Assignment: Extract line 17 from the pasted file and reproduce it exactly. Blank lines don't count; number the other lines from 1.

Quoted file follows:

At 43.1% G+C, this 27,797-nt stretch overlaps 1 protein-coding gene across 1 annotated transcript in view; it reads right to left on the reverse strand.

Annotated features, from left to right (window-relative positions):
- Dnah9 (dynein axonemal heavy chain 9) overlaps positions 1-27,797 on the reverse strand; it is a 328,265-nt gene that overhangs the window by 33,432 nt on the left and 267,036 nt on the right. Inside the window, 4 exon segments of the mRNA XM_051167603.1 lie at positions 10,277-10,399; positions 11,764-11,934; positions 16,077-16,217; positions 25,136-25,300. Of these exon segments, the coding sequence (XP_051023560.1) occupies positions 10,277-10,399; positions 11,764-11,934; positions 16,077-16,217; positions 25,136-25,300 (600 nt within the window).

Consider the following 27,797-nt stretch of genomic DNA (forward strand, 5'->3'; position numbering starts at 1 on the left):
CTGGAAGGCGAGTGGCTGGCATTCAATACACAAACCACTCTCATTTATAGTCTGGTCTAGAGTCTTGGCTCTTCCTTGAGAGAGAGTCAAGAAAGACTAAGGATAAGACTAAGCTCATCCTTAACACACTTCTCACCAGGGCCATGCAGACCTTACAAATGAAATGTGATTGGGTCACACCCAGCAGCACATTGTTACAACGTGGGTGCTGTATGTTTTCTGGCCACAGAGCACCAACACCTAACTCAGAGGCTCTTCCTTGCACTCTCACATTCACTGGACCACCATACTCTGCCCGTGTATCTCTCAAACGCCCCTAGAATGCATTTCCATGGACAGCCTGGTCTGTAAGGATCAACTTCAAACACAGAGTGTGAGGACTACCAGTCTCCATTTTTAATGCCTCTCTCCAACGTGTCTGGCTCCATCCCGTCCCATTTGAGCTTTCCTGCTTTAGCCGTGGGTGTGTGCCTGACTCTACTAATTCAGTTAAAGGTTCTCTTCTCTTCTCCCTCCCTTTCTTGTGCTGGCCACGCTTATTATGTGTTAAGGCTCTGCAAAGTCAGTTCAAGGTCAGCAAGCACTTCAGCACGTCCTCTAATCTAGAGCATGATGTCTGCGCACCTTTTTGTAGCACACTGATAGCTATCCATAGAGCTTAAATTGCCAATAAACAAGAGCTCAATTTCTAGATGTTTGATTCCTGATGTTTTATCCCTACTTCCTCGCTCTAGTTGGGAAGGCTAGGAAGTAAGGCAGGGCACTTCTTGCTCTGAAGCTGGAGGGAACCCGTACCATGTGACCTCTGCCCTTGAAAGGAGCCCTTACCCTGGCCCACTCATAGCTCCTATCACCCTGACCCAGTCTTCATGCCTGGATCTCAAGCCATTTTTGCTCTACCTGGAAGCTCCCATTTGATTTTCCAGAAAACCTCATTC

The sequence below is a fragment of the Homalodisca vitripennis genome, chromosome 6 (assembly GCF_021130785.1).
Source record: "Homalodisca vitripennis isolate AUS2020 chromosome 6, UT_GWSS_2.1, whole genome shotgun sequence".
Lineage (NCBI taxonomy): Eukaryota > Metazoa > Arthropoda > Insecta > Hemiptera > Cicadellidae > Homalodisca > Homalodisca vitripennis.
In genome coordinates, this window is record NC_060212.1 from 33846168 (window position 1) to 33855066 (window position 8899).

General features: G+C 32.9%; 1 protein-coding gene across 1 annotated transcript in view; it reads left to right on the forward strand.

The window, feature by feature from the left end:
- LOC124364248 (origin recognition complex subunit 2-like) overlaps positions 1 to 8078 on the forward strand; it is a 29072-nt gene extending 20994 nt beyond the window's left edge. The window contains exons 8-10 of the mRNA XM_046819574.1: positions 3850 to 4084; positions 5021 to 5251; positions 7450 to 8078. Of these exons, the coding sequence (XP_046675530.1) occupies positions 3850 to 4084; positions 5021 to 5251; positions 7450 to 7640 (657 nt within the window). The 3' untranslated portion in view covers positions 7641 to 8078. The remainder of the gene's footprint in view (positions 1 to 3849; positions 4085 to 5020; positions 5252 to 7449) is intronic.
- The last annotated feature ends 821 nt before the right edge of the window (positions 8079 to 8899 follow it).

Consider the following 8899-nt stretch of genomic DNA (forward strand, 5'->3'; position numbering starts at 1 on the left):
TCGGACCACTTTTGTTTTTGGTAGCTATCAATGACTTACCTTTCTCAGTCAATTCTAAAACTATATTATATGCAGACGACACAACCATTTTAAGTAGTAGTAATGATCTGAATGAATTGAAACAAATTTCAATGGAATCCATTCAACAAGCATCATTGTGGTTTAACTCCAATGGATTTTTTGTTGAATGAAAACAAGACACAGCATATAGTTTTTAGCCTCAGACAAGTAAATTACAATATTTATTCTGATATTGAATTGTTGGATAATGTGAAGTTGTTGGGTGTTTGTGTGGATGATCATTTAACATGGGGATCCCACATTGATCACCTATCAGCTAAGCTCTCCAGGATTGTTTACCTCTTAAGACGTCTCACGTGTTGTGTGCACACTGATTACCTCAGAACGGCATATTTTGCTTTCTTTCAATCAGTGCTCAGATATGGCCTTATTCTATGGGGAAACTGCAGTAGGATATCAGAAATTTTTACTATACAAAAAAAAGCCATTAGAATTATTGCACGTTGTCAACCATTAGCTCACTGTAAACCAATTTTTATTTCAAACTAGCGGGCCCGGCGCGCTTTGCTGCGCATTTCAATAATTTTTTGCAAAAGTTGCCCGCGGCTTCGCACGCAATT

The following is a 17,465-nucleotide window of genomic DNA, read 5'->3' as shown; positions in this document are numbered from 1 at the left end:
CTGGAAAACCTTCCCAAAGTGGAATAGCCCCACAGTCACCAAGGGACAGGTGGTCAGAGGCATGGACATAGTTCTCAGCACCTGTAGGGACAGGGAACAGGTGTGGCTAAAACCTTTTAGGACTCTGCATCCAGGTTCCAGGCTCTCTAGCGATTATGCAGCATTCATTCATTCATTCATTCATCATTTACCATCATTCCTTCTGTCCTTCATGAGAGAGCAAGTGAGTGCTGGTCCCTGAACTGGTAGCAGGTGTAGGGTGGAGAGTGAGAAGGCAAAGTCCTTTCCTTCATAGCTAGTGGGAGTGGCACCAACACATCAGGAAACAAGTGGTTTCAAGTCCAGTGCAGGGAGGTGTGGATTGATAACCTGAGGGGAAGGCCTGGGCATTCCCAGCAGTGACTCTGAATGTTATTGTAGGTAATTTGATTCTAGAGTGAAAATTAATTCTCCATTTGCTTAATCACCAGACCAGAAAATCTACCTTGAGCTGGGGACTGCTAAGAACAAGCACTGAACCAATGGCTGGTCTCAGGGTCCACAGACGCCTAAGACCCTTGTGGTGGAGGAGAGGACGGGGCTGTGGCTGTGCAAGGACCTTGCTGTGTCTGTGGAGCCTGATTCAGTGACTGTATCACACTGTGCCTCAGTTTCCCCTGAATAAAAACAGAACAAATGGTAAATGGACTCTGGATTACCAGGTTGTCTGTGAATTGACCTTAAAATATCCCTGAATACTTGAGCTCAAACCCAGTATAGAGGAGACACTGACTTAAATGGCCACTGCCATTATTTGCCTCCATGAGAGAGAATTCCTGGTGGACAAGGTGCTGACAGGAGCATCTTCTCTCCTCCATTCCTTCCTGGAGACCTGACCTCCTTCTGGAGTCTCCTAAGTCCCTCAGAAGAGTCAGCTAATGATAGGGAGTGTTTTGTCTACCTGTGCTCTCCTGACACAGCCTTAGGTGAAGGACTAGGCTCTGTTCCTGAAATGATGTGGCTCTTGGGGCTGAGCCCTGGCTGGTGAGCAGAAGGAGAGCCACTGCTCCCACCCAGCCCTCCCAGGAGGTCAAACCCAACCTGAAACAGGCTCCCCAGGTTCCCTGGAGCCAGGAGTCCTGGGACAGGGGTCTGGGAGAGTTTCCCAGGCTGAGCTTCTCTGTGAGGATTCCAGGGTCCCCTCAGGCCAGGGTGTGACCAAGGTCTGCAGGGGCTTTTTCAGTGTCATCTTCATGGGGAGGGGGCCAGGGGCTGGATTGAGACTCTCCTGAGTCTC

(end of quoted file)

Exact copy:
CTGGAAAACCTTCCCAAAGTGGAATAGCCCCACAGTCACCAAGGGACAGGTGGTCAGAGGCATGGACATAGTTCTCAGCACCTGTAGGGACAGGGAACAGGTGTGGCTAAAACCTTTTAGGACTCTGCATCCAGGTTCCAGGCTCTCTAGCGATTATGCAGCATTCATTCATTCATTCATTCATCATTTACCATCATTCCTTCTGTCCTTCATGAGAGAGCAAGTGAGTGCTGGTCCCTGAACTGGTAGCAGGTGTAGGGTGGAGAGTGAGAAGGCAAAGTCCTTTCCTTCATAGCTAGTGGGAGTGGCACCAACACATCAGGAAACAAGTGGTTTCAAGTCCAGTGCAGGGAGGTGTGGATTGATAACCTGAGGGGAAGGCCTGGGCATTCCCAGCAGTGACTCTGAATGTTATTGTAGGTAATTTGATTCTAGAGTGAAAATTAATTCTCCATTTGCTTAATCACCAGACCAGAAAATCTACCTTGAGCTGGGGACTGCTAAGAACAAGCACTGAACCAATGGCTGGTCTCAGGGTCCACAGACGCCTAAGACCCTTGTGGTGGAGGAGAGGACGGGGCTGTGGCTGTGCAAGGACCTTGCTGTGTCTGTGGAGCCTGATTCAGTGACTGTATCACACTGTGCCTCAGTTTCCCCTGAATAAAAACAGAACAAATGGTAAATGGACTCTGGATTACCAGGTTGTCTGTGAATTGACCTTAAAATATCCCTGAATACTTGAGCTCAAACCCAGTATAGAGGAGACACTGACTTAAATGGCCACTGCCATTATTTGCCTCCATGAGAGAGAATTCCTGGTGGACAAGGTGCTGACAGGAGCATCTTCTCTCCTCCATTCCTTCCTGGAGACCTGACCTCCTTCTGGAGTCTCCTAAGTCCCTCAGAAGAGTCAGCTAATGATAGGGAGTGTTTTGTCTACCTGTGCTCTCCTGACACAGCCTTAGGTGAAGGACTAGGCTCTGTTCCTGAAATGATGTGGCTCTTGGGGCTGAGCCCTGGCTGGTGAGCAGAAGGAGAGCCACTGCTCCCACCCAGCCCTCCCAGGAGGTCAAACCCAACCTGAAACAGGCTCCCCAGGTTCCCTGGAGCCAGGAGTCCTGGGACAGGGGTCTGGGAGAGTTTCCCAGGCTGAGCTTCTCTGTGAGGATTCCAGGGTCCCCTCAGGCCAGGGTGTGACCAAGGTCTGCAGGGGCTTTTTCAGTGTCATCTTCATGGGGAGGGGGCCAGGGGCTGGATTGAGACTCTCCTGAGTCTC